Do we “accept” children’s and adolescents’ data? • Only recently in the history of social sciences we have started to collect children’s and adolescents’ self-reported data to analyse in macrosocial perspectives. • We have long traditions (in psychology, pedagogy, paediatrics, and so on) collecting data from children for individual understanding. However, a feeling of “social and political relevance” of such data has been often missing in most of our societies. • When we have asked children and adolescents for their own perceptions and evaluations very often the DATA HAS NOT BEEN AS EXPECTED. Some times we have doubted about the reliability of data, sometimes we have doubted about the reliability of informants – the only evidence being that researchers WE did not have previous experience asking them…..
Unexpected results and challenges: how to better understand younger generations? (I) • When 12 to 16 y.o. adolescents in European countries think about becoming 21 y.o. – what qualities they would like best to be appreciate for by other people?
Unexpected results and challenges: how to better understand younger generations? (II) • Is there any relationship between parents and children satisfaction with life?
Correlation between parents’ and children’s scores to PWI(Personal Well-Being Index)
Unexpected results and challenges: how to better understand younger generations? (III) • Why satisfaction with life and with most life domains continuously decreases during adolescence in most (or all) countries?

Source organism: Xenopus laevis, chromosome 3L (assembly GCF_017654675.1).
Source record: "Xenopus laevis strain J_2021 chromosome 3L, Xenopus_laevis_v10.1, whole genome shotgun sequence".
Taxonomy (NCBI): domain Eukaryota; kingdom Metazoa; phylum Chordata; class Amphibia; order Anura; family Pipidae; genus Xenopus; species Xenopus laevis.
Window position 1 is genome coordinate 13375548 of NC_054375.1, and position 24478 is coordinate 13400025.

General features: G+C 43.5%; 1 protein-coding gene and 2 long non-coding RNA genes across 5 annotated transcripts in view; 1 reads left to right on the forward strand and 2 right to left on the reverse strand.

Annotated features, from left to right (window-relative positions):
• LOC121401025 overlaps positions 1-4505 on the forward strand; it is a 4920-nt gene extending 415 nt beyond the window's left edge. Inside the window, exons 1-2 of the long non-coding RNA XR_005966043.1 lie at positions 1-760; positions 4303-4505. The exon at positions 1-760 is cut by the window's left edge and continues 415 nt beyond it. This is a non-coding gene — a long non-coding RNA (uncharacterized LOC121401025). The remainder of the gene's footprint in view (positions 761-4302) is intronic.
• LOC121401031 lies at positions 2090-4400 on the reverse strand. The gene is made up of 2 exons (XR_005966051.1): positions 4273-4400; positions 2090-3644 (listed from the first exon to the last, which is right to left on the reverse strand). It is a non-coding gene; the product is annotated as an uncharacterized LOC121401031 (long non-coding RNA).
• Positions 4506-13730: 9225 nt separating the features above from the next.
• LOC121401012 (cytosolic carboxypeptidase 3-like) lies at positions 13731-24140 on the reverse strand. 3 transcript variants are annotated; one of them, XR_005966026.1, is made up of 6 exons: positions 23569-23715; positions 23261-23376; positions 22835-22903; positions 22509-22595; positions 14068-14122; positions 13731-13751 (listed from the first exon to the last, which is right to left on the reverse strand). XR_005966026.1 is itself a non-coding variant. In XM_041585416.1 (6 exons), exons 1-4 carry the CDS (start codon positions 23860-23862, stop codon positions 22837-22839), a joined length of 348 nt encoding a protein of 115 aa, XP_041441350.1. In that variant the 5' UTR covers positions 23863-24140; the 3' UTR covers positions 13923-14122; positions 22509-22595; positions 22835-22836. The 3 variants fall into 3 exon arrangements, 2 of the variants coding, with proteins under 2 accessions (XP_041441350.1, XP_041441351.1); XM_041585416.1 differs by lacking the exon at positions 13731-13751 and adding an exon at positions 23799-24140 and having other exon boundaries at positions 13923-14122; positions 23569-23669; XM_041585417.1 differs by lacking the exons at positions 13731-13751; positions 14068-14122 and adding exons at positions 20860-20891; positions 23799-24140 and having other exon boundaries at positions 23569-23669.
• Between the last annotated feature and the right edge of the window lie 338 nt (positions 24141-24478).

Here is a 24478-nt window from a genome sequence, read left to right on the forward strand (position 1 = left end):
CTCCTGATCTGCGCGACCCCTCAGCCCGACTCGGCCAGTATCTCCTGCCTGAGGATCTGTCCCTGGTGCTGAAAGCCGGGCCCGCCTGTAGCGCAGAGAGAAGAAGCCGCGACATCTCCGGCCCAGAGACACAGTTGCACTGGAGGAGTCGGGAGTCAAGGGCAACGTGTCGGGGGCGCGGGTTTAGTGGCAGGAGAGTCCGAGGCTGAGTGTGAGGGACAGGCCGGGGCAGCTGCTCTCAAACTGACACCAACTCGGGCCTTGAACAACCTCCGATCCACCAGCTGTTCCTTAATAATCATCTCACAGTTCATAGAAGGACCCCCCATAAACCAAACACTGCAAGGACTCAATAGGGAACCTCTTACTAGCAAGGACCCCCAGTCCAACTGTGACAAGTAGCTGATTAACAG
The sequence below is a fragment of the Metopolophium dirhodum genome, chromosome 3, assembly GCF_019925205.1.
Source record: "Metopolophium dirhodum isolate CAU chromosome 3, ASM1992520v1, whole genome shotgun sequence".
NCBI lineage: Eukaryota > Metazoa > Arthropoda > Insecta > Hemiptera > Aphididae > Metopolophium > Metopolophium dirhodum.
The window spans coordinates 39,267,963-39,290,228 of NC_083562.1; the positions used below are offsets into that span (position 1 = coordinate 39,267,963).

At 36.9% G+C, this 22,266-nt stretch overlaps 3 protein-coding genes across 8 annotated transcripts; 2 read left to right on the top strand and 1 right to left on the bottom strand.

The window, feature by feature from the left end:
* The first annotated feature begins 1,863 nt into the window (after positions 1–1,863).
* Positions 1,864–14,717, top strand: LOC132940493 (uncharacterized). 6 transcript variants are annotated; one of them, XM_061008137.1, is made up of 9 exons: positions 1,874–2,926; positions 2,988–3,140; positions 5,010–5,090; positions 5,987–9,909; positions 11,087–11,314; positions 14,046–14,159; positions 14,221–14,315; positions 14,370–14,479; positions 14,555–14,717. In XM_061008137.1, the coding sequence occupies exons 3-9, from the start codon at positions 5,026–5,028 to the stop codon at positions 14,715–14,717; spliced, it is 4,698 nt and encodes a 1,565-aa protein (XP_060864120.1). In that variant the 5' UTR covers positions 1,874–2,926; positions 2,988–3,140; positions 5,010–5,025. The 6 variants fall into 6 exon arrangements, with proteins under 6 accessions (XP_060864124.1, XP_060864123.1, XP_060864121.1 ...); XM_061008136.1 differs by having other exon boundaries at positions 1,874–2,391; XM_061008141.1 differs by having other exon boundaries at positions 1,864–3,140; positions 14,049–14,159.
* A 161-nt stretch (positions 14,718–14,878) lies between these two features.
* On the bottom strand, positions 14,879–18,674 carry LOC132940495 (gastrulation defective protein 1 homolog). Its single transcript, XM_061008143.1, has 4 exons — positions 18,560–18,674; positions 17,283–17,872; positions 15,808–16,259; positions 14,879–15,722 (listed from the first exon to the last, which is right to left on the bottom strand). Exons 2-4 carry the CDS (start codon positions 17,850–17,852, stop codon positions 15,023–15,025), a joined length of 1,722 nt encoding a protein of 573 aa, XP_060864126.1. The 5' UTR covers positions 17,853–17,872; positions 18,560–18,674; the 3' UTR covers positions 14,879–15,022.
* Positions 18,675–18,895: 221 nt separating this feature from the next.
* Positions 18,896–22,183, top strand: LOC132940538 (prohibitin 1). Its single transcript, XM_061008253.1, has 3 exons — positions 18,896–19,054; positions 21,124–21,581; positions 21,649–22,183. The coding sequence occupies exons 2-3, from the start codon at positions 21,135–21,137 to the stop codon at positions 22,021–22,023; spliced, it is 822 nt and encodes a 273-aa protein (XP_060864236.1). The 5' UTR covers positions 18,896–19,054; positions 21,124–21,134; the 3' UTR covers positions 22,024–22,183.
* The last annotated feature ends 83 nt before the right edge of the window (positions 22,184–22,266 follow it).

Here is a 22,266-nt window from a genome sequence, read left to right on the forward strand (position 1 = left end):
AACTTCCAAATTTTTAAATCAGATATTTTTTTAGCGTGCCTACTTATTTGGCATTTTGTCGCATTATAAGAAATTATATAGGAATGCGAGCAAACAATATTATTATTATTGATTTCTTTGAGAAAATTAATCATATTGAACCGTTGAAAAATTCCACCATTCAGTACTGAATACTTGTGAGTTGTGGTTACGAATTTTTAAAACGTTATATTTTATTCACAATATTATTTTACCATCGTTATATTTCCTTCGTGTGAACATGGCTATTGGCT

Unexpected results and challenges: how to better understand younger generations? (IV) • To be with family members, including parents, is one of the preferred activities for 12 to 16 y.o. adolescents? • Is watching television another of their preferred activities?
Preferred activities according 12 to 16 years old adolescents(Catalan sample N = 4945) • To be with friends 8,77 • To practice hobbies 8,08 • To listen to music 7,97 • To surf in the Internet 7,73 • To use a computer 7,66 • To play sports 7,43 • To be with the mother 7,09 • To watch television 7,03 0 to10 scale. Source: ERIDIQV, April 2006
Research on children’s point of view (some examples): • Their opinion on the family (CRN, 1994; Van Gils, 1995). • Their own rights (Torney & Brice, 1979; Melton, 1980, 1983; Melton & Limber, 1992; Ochaita, Espinosa & Grediaga, 1994). • Their neighbourhood or city (Casas, 1996). • Their satisfaction with life, and with different life domains (self, family, school, friends, environment) (Huebner, 1994; Casas et al., 2000). • Their satisfaction with communication with adults referred to what they do with audio-visual media (Casas, 1998; Casas & Figuer, 2000). • Etc.
The “Child Indicators Movement” • Ben-Arieh (2008) talks about the birth of the child indicators movement, which is based on: • The normative concept of children’s rights • The new sociology of childhood • Ecological theories of child development • and related to 3 methodological issues: • The emerging importance of the subjective perspective • The child as the unit of observation • The expanded use of administrative data and the growing variety of data sources.